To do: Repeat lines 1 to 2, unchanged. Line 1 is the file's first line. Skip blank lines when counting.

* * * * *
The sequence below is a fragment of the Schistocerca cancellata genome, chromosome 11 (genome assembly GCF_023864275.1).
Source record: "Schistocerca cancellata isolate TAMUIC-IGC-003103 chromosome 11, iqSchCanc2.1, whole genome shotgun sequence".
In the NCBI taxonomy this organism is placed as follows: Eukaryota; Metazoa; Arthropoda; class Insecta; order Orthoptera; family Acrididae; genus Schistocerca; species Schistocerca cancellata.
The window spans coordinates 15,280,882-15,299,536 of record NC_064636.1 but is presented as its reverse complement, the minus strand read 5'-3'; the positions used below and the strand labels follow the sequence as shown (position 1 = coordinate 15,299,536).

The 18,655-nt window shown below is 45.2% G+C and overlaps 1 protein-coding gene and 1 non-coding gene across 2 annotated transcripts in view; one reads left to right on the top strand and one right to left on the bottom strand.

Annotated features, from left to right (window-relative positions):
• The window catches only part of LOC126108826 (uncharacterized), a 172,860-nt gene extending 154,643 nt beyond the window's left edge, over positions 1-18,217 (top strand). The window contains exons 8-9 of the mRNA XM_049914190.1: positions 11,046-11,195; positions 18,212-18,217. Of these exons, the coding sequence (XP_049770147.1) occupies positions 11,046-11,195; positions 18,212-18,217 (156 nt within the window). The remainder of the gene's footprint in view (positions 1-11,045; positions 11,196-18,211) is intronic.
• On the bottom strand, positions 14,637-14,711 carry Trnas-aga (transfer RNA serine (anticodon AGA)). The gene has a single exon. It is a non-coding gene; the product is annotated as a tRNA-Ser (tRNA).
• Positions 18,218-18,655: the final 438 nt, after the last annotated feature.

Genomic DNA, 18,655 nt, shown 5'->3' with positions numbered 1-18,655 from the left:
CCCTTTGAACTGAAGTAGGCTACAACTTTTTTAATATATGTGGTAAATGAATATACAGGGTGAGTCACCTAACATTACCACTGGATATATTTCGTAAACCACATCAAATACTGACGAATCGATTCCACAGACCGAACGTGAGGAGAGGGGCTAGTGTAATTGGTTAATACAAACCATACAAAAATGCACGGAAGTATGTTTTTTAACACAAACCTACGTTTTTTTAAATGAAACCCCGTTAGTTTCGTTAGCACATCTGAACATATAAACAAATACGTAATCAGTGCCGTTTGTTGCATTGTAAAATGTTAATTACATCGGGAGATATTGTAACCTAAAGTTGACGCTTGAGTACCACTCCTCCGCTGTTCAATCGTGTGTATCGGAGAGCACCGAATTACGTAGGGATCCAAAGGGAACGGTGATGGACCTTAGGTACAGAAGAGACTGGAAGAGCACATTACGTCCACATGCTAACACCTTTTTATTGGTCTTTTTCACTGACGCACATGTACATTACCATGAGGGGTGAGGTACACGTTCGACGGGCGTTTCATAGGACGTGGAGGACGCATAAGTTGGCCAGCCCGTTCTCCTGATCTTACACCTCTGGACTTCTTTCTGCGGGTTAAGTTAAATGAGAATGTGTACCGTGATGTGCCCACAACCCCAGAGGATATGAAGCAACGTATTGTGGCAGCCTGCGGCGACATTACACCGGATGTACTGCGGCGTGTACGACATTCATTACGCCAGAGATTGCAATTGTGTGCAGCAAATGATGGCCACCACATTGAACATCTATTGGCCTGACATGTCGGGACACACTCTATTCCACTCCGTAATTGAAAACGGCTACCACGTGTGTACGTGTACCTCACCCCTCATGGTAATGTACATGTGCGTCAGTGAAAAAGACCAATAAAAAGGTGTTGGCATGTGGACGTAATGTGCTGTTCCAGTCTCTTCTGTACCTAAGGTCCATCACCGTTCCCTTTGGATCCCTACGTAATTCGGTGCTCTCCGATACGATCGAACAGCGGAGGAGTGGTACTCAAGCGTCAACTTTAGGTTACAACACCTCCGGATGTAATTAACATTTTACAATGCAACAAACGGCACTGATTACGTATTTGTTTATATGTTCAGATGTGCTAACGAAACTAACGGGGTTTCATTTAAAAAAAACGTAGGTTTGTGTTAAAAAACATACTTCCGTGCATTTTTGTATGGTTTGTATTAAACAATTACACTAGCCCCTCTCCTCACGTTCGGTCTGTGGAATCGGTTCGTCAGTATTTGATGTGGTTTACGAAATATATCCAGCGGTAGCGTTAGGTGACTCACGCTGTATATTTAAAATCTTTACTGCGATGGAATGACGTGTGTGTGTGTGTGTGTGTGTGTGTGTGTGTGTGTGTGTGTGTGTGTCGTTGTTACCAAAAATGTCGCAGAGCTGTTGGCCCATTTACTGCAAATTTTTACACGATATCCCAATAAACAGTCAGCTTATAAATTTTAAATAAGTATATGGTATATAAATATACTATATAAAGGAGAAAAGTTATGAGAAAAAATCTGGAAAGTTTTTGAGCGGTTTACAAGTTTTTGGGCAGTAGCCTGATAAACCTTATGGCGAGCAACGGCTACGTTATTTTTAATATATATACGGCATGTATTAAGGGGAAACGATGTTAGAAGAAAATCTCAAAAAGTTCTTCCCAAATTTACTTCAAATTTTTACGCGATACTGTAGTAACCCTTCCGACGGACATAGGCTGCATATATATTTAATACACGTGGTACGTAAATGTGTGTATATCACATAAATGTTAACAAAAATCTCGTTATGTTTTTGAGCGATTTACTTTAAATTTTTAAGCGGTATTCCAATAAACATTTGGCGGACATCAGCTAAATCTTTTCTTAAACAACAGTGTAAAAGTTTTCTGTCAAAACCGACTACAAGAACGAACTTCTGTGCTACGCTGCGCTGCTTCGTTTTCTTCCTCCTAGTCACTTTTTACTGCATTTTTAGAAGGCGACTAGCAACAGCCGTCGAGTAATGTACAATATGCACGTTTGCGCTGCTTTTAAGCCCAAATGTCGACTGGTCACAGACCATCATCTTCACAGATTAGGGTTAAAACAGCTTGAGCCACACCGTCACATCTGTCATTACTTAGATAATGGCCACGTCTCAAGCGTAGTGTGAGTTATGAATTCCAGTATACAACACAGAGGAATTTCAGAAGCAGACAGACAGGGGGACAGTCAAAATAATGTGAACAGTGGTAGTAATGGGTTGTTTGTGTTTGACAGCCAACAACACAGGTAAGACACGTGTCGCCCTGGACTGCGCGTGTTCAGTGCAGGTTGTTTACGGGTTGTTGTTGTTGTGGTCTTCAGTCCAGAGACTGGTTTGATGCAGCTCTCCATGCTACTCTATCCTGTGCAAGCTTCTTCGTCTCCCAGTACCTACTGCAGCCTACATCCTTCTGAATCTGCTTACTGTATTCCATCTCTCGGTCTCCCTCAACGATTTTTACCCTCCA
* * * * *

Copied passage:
The sequence below is a fragment of the Schistocerca cancellata genome, chromosome 11 (genome assembly GCF_023864275.1).
Source record: "Schistocerca cancellata isolate TAMUIC-IGC-003103 chromosome 11, iqSchCanc2.1, whole genome shotgun sequence".